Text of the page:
I started work in a large 'unreformed' mental hospital in 1958. We worked hard at bringing about the discharge of patients and establishment of community care. We were greatly helped by full employment, social security and 'council housing'. It became clear that community care was not cheap and required a large investment in staff and other facilities. There were a number of patients who could be better cared for in a residential facility. The net result was of inadequate clinical facilities including 'beds' attached to general hospitals and poor community facilities. Indeed the general hospital units were the old Observation Wards attached to the workhouse reinvented. As they did not discharge patients rapidly or transfer them to the Asylum after 28 days the general hospital units became psychiatric slums. Much if not most of the resources freed by the closure of the asylums went into general NHS expenditure.What I call the cynical rape of the assets of psychiatry or CRAP for short. As psychiatric services are now so inadequate it means that much/most expenditure is wasted. I am and distressed that we have come to this. Sadly as retired a long time ago not in a very good position to help. Having immediate family suffering or having suffered from 'psychiatric' conditions I have personal experience as well although as being better off and knowledgeable we have managed to get by. Any problems were not of the quality of the services but quantity.

#545888 Pearl Baker
CARER Independent Mental Health Advocate and Advisor

I totally agree with the comments of Dr David Marjot, and probably in a similar position, however although the Report is good, and describes it as the 'third way' it is important to remember CARERS are often supporting and Caring outside of the system due to inadequate resources allocated to those responsible for implementing a service that could prevent all the difficulties we find ourselves in today.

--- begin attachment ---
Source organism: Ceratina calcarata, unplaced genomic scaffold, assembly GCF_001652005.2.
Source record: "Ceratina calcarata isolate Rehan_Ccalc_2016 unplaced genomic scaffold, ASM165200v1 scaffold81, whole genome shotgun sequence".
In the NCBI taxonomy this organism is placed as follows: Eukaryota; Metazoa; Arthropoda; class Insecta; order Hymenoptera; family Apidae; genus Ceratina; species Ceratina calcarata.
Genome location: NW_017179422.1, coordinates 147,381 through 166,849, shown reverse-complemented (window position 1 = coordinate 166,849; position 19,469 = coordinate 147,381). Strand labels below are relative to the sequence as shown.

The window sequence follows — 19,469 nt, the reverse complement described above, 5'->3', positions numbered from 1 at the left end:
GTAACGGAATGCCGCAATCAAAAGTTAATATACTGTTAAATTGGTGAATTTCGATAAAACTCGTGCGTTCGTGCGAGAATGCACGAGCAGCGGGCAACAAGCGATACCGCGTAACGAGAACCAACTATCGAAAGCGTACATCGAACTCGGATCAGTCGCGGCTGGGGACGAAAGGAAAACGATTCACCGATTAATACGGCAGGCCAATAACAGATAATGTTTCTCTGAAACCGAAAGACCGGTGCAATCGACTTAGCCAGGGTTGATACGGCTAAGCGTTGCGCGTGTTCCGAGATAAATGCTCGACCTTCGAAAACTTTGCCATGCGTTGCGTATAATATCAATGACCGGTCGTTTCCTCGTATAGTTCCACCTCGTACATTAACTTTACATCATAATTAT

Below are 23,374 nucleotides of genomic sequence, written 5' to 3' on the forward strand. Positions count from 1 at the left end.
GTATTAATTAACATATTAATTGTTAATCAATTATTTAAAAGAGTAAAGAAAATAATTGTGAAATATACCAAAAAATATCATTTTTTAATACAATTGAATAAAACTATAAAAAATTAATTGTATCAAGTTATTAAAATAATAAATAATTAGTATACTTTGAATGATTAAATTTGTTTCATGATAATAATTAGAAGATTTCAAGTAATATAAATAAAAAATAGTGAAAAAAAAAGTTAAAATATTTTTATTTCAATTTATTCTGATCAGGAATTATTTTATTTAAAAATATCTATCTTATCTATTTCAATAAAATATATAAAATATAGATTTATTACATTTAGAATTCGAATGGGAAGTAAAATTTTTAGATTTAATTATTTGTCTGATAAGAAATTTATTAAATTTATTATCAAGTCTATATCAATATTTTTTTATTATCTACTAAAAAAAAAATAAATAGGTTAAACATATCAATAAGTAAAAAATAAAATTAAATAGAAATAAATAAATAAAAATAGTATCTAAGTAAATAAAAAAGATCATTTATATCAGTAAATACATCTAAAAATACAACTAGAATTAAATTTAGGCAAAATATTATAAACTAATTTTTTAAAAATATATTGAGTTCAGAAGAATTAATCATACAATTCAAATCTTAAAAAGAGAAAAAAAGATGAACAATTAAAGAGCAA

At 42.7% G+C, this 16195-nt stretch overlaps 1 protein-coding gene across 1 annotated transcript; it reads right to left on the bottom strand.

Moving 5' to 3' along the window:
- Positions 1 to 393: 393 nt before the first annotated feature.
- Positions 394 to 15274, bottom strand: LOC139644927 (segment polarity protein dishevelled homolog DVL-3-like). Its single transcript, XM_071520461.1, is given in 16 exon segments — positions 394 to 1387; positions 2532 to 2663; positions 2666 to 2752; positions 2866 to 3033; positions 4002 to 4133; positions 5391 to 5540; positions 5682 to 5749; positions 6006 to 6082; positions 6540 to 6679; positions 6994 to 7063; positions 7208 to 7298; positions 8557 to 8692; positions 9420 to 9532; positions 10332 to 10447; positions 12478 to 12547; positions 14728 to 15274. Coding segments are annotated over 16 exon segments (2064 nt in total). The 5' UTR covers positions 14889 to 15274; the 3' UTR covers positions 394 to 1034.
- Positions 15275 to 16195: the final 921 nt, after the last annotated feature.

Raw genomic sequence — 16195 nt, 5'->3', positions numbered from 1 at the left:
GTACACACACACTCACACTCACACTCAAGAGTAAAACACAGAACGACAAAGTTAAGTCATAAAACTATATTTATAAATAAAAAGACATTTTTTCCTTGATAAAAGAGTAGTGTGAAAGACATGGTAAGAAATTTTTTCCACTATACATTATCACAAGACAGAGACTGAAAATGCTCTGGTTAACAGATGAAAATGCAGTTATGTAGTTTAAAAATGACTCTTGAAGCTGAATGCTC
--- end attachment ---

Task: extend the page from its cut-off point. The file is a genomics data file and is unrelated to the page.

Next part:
I would suggest there should be a 'fourth' way! if Carers were respected for what they do, and the knowledge they have acquired while providing often the ONLY SUPPORT and CARE to their relatives, we could eliminate STRESS, and ANXIETY that all Carers experience, while at the same time improve the lives of those we CARE for.

The 'forth' way? Multidisciplinary assessment of both the Carer and the Patient 'INTERESTING' identify their Health and Social Care Needs.

Ask any CARER why they are stressed and anxious, and suffer from anxiety. It is because we can never contact anyone in emergency, often providing Health and Social Care without any support, NOT acknowledged for what they do, no respite. and finally we ALL worry about what will happen to these vulnerable son's daughter's and friends when we die.

The above is probably me, but having experienced this 'feeling' for thirty years, we find other ways of 'coping'.

Carers are NOT given sufficient help or support for what they do. It is has become a 'battle' of the 'Titans' A war that lasted 10 years, which we don't have.

#545891 GeraldDavies
Retired Aviator

It has taken the NHS some 70 years to realise that the brain controls everything including mental health, addiction etc. Finally recognising that one cannot separate Health and Care they have come to a belated and logical conclusion that the program in one's brain controls all the functions of the body, including mental health.

#545893 Mrs E Wenn